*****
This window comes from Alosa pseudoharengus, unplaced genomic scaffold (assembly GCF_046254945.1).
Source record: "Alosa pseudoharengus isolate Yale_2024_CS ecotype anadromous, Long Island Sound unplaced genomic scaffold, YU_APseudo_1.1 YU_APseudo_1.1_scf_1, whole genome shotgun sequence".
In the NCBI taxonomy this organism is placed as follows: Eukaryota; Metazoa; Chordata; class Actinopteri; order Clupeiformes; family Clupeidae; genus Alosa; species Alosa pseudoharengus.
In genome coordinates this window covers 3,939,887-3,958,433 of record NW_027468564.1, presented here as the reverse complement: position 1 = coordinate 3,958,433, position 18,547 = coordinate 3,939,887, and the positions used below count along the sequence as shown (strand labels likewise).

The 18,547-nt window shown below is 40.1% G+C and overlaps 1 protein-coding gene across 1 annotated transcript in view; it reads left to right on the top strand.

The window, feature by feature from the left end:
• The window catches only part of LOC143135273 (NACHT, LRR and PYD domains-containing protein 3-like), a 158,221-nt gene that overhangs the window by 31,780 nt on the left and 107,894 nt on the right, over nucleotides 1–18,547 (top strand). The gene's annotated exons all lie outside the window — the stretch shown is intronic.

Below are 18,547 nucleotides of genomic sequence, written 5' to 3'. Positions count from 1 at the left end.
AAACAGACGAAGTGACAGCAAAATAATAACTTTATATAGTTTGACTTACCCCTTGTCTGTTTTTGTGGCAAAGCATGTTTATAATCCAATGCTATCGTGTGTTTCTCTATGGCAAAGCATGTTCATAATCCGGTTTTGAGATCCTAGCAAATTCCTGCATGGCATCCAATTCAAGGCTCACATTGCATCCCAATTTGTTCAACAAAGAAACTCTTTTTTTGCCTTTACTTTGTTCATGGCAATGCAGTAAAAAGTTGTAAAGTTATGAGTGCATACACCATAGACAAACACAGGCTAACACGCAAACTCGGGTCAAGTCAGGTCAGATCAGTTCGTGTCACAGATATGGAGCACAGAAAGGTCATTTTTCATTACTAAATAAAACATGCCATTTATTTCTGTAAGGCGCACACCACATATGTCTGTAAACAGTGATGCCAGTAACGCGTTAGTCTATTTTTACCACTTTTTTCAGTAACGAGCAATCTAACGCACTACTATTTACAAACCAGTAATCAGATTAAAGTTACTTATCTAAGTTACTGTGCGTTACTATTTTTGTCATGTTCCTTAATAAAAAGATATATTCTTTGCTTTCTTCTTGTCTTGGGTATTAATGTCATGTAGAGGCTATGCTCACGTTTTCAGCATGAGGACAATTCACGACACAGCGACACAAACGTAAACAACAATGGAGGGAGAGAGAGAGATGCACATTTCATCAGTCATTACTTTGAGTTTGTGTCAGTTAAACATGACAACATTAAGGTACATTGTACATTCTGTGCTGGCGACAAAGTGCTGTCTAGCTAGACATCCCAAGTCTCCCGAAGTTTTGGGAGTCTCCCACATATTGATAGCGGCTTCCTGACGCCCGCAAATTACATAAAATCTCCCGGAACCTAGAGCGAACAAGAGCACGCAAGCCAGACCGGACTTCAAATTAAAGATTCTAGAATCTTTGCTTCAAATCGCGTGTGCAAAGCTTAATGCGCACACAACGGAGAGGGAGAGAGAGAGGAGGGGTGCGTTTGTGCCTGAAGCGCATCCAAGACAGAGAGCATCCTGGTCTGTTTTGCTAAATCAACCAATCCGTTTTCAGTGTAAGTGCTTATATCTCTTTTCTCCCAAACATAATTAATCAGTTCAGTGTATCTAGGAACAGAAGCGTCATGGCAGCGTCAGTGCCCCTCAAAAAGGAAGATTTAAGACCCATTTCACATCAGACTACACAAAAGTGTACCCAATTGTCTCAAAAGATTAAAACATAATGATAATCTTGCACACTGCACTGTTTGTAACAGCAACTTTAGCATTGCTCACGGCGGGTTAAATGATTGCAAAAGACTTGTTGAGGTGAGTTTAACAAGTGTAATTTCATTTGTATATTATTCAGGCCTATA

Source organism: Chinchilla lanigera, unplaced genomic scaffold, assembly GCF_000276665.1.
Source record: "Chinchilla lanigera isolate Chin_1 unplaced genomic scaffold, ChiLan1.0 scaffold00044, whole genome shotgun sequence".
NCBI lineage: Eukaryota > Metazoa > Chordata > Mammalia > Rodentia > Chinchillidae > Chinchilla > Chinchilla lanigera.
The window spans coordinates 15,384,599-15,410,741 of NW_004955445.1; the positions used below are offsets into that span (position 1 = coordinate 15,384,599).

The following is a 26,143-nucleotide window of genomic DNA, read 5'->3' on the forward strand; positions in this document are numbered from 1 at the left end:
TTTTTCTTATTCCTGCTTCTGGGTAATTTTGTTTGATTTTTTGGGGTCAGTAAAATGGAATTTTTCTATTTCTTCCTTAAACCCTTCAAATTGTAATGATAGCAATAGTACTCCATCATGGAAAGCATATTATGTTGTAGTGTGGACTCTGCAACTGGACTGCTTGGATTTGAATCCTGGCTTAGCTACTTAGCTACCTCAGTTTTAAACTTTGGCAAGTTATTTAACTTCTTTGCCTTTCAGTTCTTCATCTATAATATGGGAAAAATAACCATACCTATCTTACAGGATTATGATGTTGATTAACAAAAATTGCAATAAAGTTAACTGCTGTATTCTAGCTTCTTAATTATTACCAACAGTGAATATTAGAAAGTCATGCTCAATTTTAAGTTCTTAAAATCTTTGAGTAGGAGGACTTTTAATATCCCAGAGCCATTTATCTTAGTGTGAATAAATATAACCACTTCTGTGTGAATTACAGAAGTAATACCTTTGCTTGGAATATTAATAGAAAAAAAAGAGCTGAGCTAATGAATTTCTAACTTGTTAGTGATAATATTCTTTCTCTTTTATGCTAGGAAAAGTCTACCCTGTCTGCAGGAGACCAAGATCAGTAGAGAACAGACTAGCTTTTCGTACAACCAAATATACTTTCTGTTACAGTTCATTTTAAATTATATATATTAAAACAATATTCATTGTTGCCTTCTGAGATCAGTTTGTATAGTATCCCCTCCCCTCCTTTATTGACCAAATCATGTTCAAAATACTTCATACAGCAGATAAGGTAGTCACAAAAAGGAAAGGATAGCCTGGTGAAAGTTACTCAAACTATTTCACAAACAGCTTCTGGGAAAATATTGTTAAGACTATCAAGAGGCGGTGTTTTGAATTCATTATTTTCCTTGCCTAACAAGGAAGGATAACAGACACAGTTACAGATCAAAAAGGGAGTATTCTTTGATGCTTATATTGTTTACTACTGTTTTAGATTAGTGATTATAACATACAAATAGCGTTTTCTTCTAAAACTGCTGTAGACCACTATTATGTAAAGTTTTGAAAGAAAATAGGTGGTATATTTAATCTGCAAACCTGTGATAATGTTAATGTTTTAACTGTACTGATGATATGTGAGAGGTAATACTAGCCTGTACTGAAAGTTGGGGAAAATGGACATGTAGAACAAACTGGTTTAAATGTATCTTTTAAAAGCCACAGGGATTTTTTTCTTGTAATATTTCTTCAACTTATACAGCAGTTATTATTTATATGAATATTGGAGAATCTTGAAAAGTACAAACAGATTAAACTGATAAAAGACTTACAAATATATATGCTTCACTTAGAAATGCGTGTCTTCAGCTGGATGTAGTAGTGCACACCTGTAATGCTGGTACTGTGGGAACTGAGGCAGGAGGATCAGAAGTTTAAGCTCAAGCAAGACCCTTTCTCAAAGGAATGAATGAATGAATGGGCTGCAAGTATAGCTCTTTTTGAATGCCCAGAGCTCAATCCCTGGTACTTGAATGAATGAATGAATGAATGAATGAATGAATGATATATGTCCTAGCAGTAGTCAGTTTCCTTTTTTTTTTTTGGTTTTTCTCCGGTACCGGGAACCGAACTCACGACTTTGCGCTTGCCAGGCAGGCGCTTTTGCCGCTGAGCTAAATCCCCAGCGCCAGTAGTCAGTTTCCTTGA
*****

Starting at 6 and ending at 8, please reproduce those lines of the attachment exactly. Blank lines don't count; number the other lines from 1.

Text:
The window, feature by feature from the left end:
• The window catches only part of LOC143135273 (NACHT, LRR and PYD domains-containing protein 3-like), a 158,221-nt gene that overhangs the window by 31,780 nt on the left and 107,894 nt on the right, over nucleotides 1–18,547 (top strand). The gene's annotated exons all lie outside the window — the stretch shown is intronic.

Below are 18,547 nucleotides of genomic sequence, written 5' to 3'. Positions count from 1 at the left end.